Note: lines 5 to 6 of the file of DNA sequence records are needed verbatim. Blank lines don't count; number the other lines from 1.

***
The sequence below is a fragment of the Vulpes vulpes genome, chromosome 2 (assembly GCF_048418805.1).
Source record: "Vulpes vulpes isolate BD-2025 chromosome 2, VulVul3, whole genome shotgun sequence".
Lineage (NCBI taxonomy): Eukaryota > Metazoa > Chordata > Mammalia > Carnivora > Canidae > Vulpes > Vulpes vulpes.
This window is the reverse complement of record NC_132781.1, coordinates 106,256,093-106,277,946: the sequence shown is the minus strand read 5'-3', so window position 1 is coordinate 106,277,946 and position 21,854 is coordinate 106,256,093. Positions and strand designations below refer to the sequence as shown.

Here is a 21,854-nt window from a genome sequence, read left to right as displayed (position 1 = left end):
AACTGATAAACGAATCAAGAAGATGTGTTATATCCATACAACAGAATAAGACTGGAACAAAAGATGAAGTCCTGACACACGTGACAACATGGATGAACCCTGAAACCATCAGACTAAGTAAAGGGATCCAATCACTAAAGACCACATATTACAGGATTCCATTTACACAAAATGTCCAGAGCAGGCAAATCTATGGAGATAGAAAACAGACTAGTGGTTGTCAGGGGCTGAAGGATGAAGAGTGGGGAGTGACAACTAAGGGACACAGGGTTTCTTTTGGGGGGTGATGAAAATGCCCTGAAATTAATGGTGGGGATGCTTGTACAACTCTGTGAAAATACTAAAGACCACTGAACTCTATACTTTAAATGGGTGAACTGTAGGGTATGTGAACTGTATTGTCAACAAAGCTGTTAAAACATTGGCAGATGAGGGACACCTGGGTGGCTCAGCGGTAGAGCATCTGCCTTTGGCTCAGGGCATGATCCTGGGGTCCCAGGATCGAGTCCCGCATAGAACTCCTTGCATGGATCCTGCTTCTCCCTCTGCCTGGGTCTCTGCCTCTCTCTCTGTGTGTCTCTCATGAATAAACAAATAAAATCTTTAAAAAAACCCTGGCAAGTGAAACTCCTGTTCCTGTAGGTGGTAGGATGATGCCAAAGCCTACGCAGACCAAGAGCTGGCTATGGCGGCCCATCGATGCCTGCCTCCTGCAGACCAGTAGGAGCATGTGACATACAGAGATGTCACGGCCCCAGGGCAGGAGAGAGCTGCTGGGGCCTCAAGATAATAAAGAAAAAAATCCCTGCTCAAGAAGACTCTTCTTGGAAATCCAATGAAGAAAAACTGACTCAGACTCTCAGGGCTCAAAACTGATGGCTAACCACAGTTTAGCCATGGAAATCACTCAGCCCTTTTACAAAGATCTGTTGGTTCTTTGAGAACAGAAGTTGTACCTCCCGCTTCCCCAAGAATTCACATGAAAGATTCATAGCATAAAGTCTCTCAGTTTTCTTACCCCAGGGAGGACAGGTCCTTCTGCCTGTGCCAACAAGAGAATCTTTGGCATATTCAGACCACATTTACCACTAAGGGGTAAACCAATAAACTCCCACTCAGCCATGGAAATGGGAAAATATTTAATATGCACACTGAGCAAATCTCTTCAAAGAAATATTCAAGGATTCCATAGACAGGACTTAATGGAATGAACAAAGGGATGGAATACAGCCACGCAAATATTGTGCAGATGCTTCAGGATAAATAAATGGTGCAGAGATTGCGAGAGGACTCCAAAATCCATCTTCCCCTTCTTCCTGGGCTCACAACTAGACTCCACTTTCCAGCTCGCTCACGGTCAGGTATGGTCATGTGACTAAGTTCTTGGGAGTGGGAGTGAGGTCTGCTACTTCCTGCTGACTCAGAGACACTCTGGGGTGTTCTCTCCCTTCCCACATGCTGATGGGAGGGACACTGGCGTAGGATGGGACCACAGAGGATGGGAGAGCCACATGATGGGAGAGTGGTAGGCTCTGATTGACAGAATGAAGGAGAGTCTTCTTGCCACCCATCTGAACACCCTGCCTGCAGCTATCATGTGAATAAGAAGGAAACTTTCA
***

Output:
Here is a 21,854-nt window from a genome sequence, read left to right as displayed (position 1 = left end):
AACTGATAAACGAATCAAGAAGATGTGTTATATCCATACAACAGAATAAGACTGGAACAAAAGATGAAGTCCTGACACACGTGACAACATGGATGAACCCTGAAACCATCAGACTAAGTAAAGGGATCCAATCACTAAAGACCACATATTACAGGATTCCATTTACACAAAATGTCCAGAGCAGGCAAATCTATGGAGATAGAAAACAGACTAGTGGTTGTCAGGGGCTGAAGGATGAAGAGTGGGGAGTGACAACTAAGGGACACAGGGTTTCTTTTGGGGGGTGATGAAAATGCCCTGAAATTAATGGTGGGGATGCTTGTACAACTCTGTGAAAATACTAAAGACCACTGAACTCTATACTTTAAATGGGTGAACTGTAGGGTATGTGAACTGTATTGTCAACAAAGCTGTTAAAACATTGGCAGATGAGGGACACCTGGGTGGCTCAGCGGTAGAGCATCTGCCTTTGGCTCAGGGCATGATCCTGGGGTCCCAGGATCGAGTCCCGCATAGAACTCCTTGCATGGATCCTGCTTCTCCCTCTGCCTGGGTCTCTGCCTCTCTCTCTGTGTGTCTCTCATGAATAAACAAATAAAATCTTTAAAAAAACCCTGGCAAGTGAAACTCCTGTTCCTGTAGGTGGTAGGATGATGCCAAAGCCTACGCAGACCAAGAGCTGGCTATGGCGGCCCATCGATGCCTGCCTCCTGCAGACCAGTAGGAGCATGTGACATACAGAGATGTCACGGCCCCAGGGCAGGAGAGAGCTGCTGGGGCCTCAAGATAATAAAGAAAAAAATCCCTGCTCAAGAAGACTCTTCTTGGAAATCCAATGAAGAAAAACTGACTCAGACTCTCAGGGCTCAAAACTGATGGCTAACCACAGTTTAGCCATGGAAATCACTCAGCCCTTTTACAAAGATCTGTTGGTTCTTTGAGAACAGAAGTTGTACCTCCCGCTTCCCCAAGAATTCACATGAAAGATTCATAGCATAAAGTCTCTCAGTTTTCTTACCCCAGGGAGGACAGGTCCTTCTGCCTGTGCCAACAAGAGAATCTTTGGCATATTCAGACCACATTTACCACTAAGGGGTAAACCAATAAACTCCCACTCAGCCATGGAAATGGGAAAATATTTAATATGCACACTGAGCAAATCTCTTCAAAGAAATATTCAAGGATTCCATAGACAGGACTTAATGGAATGAACAAAGGGATGGAATACAGCCACGCAAATATTGTGCAGATGCTTCAGGATAAATAAATGGTGCAGAGATTGCGAGAGGACTCCAAAATCCATCTTCCCCTTCTTCCTGGGCTCACAACTAGACTCCACTTTCCAGCTCGCTCACGGTCAGGTATGGTCATGTGACTAAGTTCTTGGGAGTGGGAGTGAGGTCTGCTACTTCCTGCTGACTCAGAGACACTCTGGGGTGTTCTCTCCCTTCCCACATGCTGATGGGAGGGACACTGGCGTAGGATGGGACCACAGAGGATGGGAGAGCCACATGATGGGAGAGTGGTAGGCTCTGATTGACAGAATGAAGGAGAGTCTTCTTGCCACCCATCTGAACACCCTGCCTGCAGCTATCATGTGAATAAGAAGGAAACTTTCA